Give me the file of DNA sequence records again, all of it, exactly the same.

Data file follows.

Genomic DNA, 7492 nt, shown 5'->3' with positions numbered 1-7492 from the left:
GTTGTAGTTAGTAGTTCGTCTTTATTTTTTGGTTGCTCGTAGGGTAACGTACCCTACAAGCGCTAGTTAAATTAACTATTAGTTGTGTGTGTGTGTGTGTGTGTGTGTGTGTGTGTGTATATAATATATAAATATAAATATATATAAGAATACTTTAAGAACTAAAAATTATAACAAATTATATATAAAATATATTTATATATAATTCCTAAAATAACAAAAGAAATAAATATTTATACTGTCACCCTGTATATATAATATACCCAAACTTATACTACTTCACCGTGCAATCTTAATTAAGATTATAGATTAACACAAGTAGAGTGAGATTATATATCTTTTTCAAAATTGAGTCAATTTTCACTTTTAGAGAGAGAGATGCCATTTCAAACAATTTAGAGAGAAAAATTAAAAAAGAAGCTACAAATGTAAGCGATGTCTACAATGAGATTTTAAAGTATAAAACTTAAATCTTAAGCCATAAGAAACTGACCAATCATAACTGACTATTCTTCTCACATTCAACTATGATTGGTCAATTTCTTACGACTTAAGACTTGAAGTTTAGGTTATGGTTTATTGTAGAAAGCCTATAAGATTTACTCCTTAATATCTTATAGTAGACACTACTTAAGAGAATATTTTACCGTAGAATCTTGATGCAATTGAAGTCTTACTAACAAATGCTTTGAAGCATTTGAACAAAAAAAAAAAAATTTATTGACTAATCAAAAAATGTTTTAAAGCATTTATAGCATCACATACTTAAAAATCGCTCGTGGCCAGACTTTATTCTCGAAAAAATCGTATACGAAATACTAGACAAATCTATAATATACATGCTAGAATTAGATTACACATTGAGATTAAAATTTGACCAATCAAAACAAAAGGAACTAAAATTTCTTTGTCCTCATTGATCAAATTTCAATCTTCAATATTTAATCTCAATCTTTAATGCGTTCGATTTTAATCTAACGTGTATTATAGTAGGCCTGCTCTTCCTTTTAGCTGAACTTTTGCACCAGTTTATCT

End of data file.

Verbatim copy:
Genomic DNA, 7492 nt, shown 5'->3' with positions numbered 1-7492 from the left:
GTTGTAGTTAGTAGTTCGTCTTTATTTTTTGGTTGCTCGTAGGGTAACGTACCCTACAAGCGCTAGTTAAATTAACTATTAGTTGTGTGTGTGTGTGTGTGTGTGTGTGTGTGTGTGTATATAATATATAAATATAAATATATATAAGAATACTTTAAGAACTAAAAATTATAACAAATTATATATAAAATATATTTATATATAATTCCTAAAATAACAAAAGAAATAAATATTTATACTGTCACCCTGTATATATAATATACCCAAACTTATACTACTTCACCGTGCAATCTTAATTAAGATTATAGATTAACACAAGTAGAGTGAGATTATATATCTTTTTCAAAATTGAGTCAATTTTCACTTTTAGAGAGAGAGATGCCATTTCAAACAATTTAGAGAGAAAAATTAAAAAAGAAGCTACAAATGTAAGCGATGTCTACAATGAGATTTTAAAGTATAAAACTTAAATCTTAAGCCATAAGAAACTGACCAATCATAACTGACTATTCTTCTCACATTCAACTATGATTGGTCAATTTCTTACGACTTAAGACTTGAAGTTTAGGTTATGGTTTATTGTAGAAAGCCTATAAGATTTACTCCTTAATATCTTATAGTAGACACTACTTAAGAGAATATTTTACCGTAGAATCTTGATGCAATTGAAGTCTTACTAACAAATGCTTTGAAGCATTTGAACAAAAAAAAAAAAATTTATTGACTAATCAAAAAATGTTTTAAAGCATTTATAGCATCACATACTTAAAAATCGCTCGTGGCCAGACTTTATTCTCGAAAAAATCGTATACGAAATACTAGACAAATCTATAATATACATGCTAGAATTAGATTACACATTGAGATTAAAATTTGACCAATCAAAACAAAAGGAACTAAAATTTCTTTGTCCTCATTGATCAAATTTCAATCTTCAATATTTAATCTCAATCTTTAATGCGTTCGATTTTAATCTAACGTGTATTATAGTAGGCCTGCTCTTCCTTTTAGCTGAACTTTTGCACCAGTTTATCT